Major League Soccer’s losing streak in the CONCACAF Champions League has entered its second decade.
As much as the Los Angeles Football Club did MLS proud by beating three of Mexico’s best teams and reaching the finale of this coronavirus-cursed year’s CONCACAF Champions League, it wasn’t enough to end MLS’s long run of futility in the top club competition in North and Central America and the Caribbean, with LAFC ultimately dropping the decisder to Liga MX titan Tigres 2-1 Tuesday in Orlando after Diego Rossi had given the Californians a brief second half lead.
Even with the business end of the tournament moved to its home country after being delayed for nine months in the wake of the health crisis, even with none of the usual difficult trips to jam-packed stadiums south of the border to navigate, and even with the supremely gifted Mexican national team veteran Carlos Vela carrying Bob Bradley’s team on his back, the squad that smashed the domestic league’s record for regular season points a year ago just couldn’t close the deal.
LAFC becomes the fourth MLS side (and the second American one) to lose in the final since 2001, joining Real Salt Lake (2011), Montreal (2015), and Toronto FC (2018).
Only two MLS teams have taken the CONCACAF title since MLS kicked off a quarter century ago this year: D.C. United in 1998 and the LA Galaxy three years later. In both of those cases, the entire competition was held in the eventual champion’s home city. For the past 16 editions, until this year like no other, home-and home-series had been the norm.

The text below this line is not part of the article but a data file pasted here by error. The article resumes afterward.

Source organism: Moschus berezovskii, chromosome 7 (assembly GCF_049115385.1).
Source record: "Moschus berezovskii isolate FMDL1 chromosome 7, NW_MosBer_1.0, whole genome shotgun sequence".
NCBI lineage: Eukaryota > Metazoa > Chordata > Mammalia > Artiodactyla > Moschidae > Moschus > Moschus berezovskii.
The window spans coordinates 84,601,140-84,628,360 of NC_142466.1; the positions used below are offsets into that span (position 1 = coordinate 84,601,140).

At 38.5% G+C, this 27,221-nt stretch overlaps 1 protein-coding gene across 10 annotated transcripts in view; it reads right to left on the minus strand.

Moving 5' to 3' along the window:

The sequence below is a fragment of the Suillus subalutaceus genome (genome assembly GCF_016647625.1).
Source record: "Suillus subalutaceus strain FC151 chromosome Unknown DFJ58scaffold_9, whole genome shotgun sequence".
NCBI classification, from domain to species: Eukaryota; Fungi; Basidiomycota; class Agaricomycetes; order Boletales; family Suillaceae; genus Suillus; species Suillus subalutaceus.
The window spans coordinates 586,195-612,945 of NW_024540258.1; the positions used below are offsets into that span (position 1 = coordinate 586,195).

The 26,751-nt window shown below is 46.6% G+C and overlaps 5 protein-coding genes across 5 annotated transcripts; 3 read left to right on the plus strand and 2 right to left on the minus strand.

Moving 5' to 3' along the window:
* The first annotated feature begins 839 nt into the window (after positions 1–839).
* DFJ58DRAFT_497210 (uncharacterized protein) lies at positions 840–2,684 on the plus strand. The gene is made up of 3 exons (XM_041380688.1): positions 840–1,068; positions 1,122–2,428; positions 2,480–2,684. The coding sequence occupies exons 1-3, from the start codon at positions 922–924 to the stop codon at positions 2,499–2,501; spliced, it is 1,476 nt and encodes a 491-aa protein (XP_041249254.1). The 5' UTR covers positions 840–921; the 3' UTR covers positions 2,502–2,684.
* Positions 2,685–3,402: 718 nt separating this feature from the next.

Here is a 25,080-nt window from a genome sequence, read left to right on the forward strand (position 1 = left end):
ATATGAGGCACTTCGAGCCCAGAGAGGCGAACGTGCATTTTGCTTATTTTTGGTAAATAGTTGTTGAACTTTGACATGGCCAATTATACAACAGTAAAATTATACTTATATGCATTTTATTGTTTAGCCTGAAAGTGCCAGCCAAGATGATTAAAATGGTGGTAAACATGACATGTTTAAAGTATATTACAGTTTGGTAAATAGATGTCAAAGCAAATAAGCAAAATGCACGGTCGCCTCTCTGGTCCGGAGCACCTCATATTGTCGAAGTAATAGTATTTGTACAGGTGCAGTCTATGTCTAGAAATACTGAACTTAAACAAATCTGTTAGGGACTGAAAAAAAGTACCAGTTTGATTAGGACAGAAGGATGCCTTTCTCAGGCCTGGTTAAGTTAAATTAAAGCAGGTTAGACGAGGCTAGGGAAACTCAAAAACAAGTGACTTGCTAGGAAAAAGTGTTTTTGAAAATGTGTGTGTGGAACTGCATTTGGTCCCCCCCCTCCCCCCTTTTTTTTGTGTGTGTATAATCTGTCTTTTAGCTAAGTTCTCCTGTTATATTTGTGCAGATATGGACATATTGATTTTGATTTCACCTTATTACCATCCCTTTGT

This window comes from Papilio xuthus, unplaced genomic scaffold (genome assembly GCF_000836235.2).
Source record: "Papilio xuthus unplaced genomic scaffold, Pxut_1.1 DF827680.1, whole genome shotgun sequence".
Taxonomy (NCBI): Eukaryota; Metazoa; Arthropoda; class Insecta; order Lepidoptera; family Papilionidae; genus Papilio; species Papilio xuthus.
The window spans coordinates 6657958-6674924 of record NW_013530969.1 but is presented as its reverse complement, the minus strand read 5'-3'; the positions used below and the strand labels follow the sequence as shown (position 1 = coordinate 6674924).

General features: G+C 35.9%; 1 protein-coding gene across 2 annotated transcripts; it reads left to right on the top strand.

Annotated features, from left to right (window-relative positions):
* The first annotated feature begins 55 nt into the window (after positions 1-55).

But while the pandemic changed the format in 2020, seemingly to the benefit of the four remaining MLS representatives, the outcome remained the same as ever, even if it was at least temporarily in doubt after Rossi’s opened the scoring off a fine feed from Mark Anthony Kaye:
Bradley’s side looked in a pretty good spot at that point. But while Vela was once again the best player on the field, the cold hard reality is that all MLS teams are at distinct disadvantage against their Mexican counterparts in international play because of the league’s salary and roster restrictions. Tigres’ payroll is multiples of LAFC’s. And for as well as the third-year club played, that really, really matters in a match with as much riding on it as this one — one Tigres, Liga MX’s most successful team in the 2010s, was just as desperate to win, with the Monterrey-based club somehow having never worn the CONCACAF crown before.
So after Tigres’ all-time appearance leader Hugo Ayala equalized just 11 minutes later, it was clear which way the momentum was heading. And sure enough, almost on cue, former French national team striker André-Pierre Gignac fired home the winner with just over five minutes of normal time to play. Gignac’s first-time shot following a mazy Luis Alfonso Rodríguez run beat LAFC keeper Kenneth Vermeer clean:
And that, for the 19th consecutive year, was that. Tigres will now move on to represent this corner of the globe in February’s FIFA Club World Cup in Qatar, where they’ll be joined by the likes of defending European champion Bayern Munich.
Meantime, MLS teams will be watching from home yet again, with fans of a league that has made genuinely incredible progress off the field over the last two decades left wondering when MLS will be able, or willing, to really make a case for remotely similar improvement on it.
#Tigres #tops #LAFC #MLSs #run #futility #CONCACAF #enters #decade